We’re hearing there may have been a little more to that Sept. 18 incident in Beijing when Chinese protesters, angered by a recent Japanese move on a bitterly disputed island in the East China Sea (think huge oil and gas reserves), were demonstrating at the U.S. Embassy.
At one point, protesters surrounded and jostled a car carrying U.S. Ambassador to China Gary Locke and briefly prevented him from entering the embassy.
Washington hasn’t taken sides in the island dispute and is nervously urging China and Japan to work this out, but the protesters were at the U.S. Embassy anyway. (It’s not far from the Japanese Embassy, so maybe they got bored there and walked over.)
At the time, Locke said he never felt in danger and reported that Chinese police cleared the scene quickly. U.S. officials nevertheless formally complained and urged the Chinese “to do everything they can to protect our personnel.”
Shouldn’t be hard, given that these demonstrations are often tightly controlled — if not instigated and paid for — by the government.
An account of the incident from one knowledgable source offered some additional details. Seems there are two entrances to the embassy for automobiles — one public and one private.
On that day, when Locke’s car came to the private entrance, it was blocked by the Chinese police (wujing) who guard embassies, and he couldn’t get through.
They diverted his car to the public entrance around the corner, but that took him right into the group of about 50 protesters, who surrounded the car and rocked it a bit.
Several protesters threw objects — looks like plastic water bottles — at the car, and one missile bounced off the windshield. The wujing stepped in, and Locke’s car was able to make its way down the street to enter through the public entrance.
A State Department spokesman said that our account was “overblown” and that the wujing quickly cleared the demonstrators.
A video shows perhaps a fair amount of confusion all around. But it clearly shows the police blocking the car and directing it right into the protesters. Then the wujing step in to extricate Locke.
Well, one would hope the Middle Kingdom, of all places, wouldn’t stoop to such macho gamesmanship — except maybe when oil and gas reserves are stake.
In what’s looking like a border-state war, those Kentucky senators (both Republicans) really have it out for West Virginia’s Sen. Joe Manchin, a Democrat. And their reasons come from deep and tribal places: politics and football.
Sen. Rand Paul recently began running pretty brutal ads targeting a few of his Democratic colleagues, including Manchin, who opposed his effort to cut off aid to Pakistan, Egypt and Libya. The ads accuse the Dems of siding with jihadists and the like.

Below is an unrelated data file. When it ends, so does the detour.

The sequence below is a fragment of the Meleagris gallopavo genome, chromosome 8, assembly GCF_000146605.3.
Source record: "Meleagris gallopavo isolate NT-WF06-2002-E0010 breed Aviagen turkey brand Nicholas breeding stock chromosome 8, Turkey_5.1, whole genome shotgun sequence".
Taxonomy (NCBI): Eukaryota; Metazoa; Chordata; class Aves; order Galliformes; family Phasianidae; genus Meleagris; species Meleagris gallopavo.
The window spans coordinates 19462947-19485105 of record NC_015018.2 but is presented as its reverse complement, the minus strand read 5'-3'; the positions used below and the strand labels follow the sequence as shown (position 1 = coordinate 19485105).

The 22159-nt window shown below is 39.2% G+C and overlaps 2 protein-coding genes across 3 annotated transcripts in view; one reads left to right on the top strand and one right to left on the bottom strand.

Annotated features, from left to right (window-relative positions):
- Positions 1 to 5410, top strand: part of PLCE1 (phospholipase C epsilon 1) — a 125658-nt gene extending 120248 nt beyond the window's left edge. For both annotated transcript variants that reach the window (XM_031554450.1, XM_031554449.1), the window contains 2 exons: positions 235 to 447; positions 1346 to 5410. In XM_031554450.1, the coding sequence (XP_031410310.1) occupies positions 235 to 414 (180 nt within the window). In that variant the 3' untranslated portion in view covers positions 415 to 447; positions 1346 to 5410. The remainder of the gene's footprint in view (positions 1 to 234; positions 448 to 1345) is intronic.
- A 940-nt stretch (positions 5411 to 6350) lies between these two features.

Paul already had a home-state-pride reason to relish attacking the West Virginian. See, Manchin royally ticked off Paul’s fellow Kentucky Republican, Senate Minority Leader Mitch McConnell, over the Big 12 conference expansion last year.
Manchin, a former football player for his beloved West Virginia University Mountaineers, wanted to see his alma mater admitted to the prestigious conference, while McConnell was lobbying for his University of Louisville. The spat got ugly, with a tense exchange on the Senate floor and frosty fallout. McConnell still harbors a grudge, we hear, and the fact that West Virginia ultimately got the slot can’t help.
And since McConnell and the maverick Paul are forging a new “odd-couple” friendship, now they’ve got something more to bond over.
There was much discussion of fashion during the pretrial hearing for five alleged Sept. 11 terrorists at the Guantanamo Bay naval base this week.
Western-style suits, pockets vs. no pockets, weather-appropriateness, color choice, camouflage and uniforms were among the topics debated, after which the judge presiding over the military tribunal ultimately ruled that the defendants could wear camouflage, but not U.S. military garb, to the proceedings.
Seems Khalid Sheik Mohammed, the accused mastermind of the Sept. 11 attacks, and Walid bin Attash had wanted to wear uniforms that made them appear less like civilians in order to bolster their cases, much like defendants in regular court shun orange jumpsuits to avoid looking guilty.
And in a related matter, Mohammed appeared at the proceedings with his beard dyed with henna to a bright red (the Associated Press described the shade as “rust,” prompting speculation about the availability of grooming products in the facility).
The sartorial conversation, though, took over a good chunk of the hearing Tuesday. “I don’t think we need to argue this broadly about him going down to the clothing store and checking out the rack,” a defense attorney argued at one point, in an attempt to rein it in.
Gives new meaning to that adage about clothes making the man.
McHugh was riding on a Northern Virginia bike trail when he swerved to avoid a group of pedestrians and fell. The fracture didn’t require surgery, but he needed inpatient rehabilitation.
McHugh, a longtime bicycling enthusiast, was discharged Tuesday, a spokesman said, and returned to the office Wednesday. We understand that he had been staying on top of things, teleworking from the hospital.
With Emily Heil
The blog: washingtonpost.com/
intheloop. Twitter: @InTheLoopWP.